The Beast’s Heart by Leife Shallcross

Beast1After a rather crazy month of May I’m pretty much dedicating the month of June to catching up with all my errant reviews.

The Beast’s Heart is a retelling of my favourite fairytale – Beauty and the Beast.  It’s a rather beautifully written love story told from the perspective of the Beast.

I can say immediately that I enjoyed this book very much.  The style of writing is a perfect mix of beautiful description and bewitching storytelling and it’s a tale that I already know and love.  I have a couple of little issues that kept this from going from a good read to a great one but overall this was a lovely story that I devoured in a couple of sittings.

I won’t go into the plot too much.  I’m fairly sure that most people know the storyline for Beauty and the Beast and for the most part The Beast’s Heart is a faithful rendition that takes the opportunity to give us the Beast’s perspective.

We start off with the Beast living wild in the forest, terrorising the other animals until he remembers his humanity and the curse that brought him so low.  After he recalls his past he returns to his home, a fantastic and crumbling chateau that is also cursed. The whole place is bewitched, it has it’s own seasons, the gardens can change at will and the house has it’s own personality being able to change from a place of warmth and comfort to one that is hostile and unwelcoming depending on it’s own feelings as events unfold.  Eventually, following the natural course of the fairytale Isabeau comes to stay with the Beast after an agreement is reached that she will stay for the duration of one year.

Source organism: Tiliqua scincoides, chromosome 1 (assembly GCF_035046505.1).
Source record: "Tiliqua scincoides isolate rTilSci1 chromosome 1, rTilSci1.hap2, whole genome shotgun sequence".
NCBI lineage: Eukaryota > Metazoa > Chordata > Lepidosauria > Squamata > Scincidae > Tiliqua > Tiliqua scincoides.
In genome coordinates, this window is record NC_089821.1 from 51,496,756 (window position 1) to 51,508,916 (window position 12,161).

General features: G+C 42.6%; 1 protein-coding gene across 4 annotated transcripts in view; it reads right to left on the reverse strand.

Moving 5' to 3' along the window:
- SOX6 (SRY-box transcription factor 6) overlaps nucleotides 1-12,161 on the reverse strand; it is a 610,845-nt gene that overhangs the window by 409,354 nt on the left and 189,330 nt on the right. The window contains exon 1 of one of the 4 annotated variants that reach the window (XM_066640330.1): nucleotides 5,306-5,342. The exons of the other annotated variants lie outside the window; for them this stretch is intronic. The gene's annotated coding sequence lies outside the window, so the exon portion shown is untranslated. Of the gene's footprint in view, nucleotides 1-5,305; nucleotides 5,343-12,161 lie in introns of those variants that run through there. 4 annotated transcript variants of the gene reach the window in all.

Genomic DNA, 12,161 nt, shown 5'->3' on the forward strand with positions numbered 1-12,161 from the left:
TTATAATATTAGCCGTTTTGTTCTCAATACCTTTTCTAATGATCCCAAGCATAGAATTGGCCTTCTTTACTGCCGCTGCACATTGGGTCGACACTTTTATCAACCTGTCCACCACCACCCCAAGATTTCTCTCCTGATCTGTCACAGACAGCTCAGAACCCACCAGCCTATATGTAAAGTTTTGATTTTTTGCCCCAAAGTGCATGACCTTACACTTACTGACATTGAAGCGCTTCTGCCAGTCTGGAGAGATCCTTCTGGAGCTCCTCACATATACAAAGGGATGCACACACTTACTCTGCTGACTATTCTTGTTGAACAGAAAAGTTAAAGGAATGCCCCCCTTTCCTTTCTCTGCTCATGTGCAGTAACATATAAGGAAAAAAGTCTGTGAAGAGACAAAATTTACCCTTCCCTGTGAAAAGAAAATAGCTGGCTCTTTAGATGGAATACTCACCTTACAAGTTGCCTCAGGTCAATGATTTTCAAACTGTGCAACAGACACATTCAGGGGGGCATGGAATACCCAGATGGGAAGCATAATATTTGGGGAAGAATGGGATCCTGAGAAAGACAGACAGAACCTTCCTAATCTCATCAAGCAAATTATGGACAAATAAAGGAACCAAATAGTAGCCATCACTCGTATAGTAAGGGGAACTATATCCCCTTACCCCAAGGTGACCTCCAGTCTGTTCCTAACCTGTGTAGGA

Gradually the two form a sort of friendship and fall into a daily pattern however their friendship is hampered by the secrets that they both withhold from each other and a general lack of openness.

What I particularly liked about this was the style of writing.  This story lends itself so well to the gothic and the author has a lovely way with words that evokes the classics.  The descriptions and attention to detail are really well executed and I also particularly enjoyed the way the story splits between the time spent at the Chateau and the glimpses of Isabeau’s family and the lives they are now living, which we are able to witness alongside the Beast using his magical mirror. Isabeau’s sister’s both have their own storylines going on that help to break things up nicely whilst at the same time increasing the tension. I particularly liked that the nature of the two sisters was slightly different here.  Yes, they relied heavily on Isabeau but to an extent the fact that she looked after them so thoroughly left them without the will to try things for themselves.  When Isabeau left they had to cope and in doing so their characters flourished.  Much as Isabeau needed more from her life so did the two sisters need more from theirs.

This is undoubtedly a love story, which I was expecting going in to the read. It focuses strongly on emotions with the Beast’s loneliness and desperation seeping onto every page.  He despairs of his current form, he can’t imagine how Isabeau can ever love him and yet every day he persists in asking her to marry him – even though he can see how unhappy it makes her.